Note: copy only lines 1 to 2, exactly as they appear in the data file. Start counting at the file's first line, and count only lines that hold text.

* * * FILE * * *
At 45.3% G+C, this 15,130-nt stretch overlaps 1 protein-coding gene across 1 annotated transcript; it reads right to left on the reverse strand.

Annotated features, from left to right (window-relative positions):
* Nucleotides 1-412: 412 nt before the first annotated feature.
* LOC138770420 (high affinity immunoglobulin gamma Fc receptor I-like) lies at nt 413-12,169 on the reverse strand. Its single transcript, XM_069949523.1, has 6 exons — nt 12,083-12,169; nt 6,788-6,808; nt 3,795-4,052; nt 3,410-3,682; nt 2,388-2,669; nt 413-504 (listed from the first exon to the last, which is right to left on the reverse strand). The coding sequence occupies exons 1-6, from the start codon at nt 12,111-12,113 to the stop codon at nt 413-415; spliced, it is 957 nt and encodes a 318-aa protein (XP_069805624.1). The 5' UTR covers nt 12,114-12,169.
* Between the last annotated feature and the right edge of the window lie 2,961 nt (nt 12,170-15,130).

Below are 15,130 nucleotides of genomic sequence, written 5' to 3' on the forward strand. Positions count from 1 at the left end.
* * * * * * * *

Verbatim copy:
At 45.3% G+C, this 15,130-nt stretch overlaps 1 protein-coding gene across 1 annotated transcript; it reads right to left on the reverse strand.

Annotated features, from left to right (window-relative positions):